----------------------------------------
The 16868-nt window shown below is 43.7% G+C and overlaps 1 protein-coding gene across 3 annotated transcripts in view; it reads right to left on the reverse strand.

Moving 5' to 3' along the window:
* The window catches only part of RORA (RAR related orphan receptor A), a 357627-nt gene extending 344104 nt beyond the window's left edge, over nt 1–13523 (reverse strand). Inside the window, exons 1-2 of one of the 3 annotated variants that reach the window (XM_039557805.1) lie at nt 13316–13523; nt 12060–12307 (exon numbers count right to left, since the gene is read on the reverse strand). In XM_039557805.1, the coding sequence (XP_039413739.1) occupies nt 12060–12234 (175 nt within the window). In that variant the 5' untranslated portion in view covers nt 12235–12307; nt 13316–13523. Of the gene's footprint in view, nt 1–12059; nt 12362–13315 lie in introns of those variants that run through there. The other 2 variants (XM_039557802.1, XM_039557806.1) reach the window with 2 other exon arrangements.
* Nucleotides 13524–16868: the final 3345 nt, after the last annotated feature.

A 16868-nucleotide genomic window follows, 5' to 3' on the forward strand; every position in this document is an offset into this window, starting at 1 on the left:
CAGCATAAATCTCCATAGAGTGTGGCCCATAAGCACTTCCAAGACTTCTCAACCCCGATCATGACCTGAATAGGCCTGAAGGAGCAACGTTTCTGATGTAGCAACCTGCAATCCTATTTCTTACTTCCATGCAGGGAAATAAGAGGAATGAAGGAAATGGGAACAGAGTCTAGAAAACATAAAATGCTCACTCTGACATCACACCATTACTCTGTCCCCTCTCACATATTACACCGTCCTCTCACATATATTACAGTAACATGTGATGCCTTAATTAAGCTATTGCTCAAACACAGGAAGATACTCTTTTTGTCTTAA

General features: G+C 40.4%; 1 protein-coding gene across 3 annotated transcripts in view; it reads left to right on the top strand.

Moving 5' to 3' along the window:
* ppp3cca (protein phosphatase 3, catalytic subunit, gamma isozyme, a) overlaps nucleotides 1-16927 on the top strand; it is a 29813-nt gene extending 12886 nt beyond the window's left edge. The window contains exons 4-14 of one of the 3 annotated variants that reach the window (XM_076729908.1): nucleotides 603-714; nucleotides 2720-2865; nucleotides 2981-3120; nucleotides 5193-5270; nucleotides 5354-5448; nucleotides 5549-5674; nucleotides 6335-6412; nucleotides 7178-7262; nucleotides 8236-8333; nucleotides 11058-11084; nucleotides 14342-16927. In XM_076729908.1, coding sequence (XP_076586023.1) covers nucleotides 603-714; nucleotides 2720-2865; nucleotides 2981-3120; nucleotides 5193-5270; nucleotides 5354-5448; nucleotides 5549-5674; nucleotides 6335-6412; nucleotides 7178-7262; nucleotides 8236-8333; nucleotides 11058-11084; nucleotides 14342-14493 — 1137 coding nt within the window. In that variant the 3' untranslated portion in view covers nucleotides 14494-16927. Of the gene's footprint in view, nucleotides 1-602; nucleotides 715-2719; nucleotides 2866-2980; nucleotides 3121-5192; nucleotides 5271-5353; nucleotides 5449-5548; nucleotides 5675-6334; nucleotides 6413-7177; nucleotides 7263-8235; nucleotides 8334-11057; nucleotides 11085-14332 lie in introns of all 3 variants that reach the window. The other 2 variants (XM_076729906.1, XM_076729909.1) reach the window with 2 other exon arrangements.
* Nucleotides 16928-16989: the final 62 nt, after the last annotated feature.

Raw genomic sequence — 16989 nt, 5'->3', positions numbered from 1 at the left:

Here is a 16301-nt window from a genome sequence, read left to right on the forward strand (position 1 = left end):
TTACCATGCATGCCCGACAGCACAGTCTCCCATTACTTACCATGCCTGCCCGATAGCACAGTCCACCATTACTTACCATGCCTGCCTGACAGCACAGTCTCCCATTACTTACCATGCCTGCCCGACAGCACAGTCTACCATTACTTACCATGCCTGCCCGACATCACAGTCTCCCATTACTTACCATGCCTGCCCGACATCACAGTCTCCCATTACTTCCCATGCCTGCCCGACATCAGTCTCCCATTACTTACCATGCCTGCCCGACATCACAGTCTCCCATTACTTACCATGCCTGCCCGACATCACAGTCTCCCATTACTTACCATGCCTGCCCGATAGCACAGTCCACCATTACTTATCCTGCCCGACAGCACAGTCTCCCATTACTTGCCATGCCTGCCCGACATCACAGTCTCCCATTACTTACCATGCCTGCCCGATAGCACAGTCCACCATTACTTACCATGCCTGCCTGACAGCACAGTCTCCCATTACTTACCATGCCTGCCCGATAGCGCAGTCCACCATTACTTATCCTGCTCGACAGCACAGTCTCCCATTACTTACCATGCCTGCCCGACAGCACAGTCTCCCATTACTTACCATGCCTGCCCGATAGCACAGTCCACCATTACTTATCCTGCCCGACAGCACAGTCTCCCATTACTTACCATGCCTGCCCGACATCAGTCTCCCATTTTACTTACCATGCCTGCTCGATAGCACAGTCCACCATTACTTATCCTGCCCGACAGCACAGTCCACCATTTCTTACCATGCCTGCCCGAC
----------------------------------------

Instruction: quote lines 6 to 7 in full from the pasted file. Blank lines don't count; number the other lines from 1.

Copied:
CAGCATAAATCTCCATAGAGTGTGGCCCATAAGCACTTCCAAGACTTCTCAACCCCGATCATGACCTGAATAGGCCTGAAGGAGCAACGTTTCTGATGTAGCAACCTGCAATCCTATTTCTTACTTCCATGCAGGGAAATAAGAGGAATGAAGGAAATGGGAACAGAGTCTAGAAAACATAAAATGCTCACTCTGACATCACACCATTACTCTGTCCCCTCTCACATATTACACCGTCCTCTCACATATATTACAGTAACATGTGATGCCTTAATTAAGCTATTGCTCAAACACAGGAAGATACTCTTTTTGTCTTAA

General features: G+C 40.4%; 1 protein-coding gene across 3 annotated transcripts in view; it reads left to right on the top strand.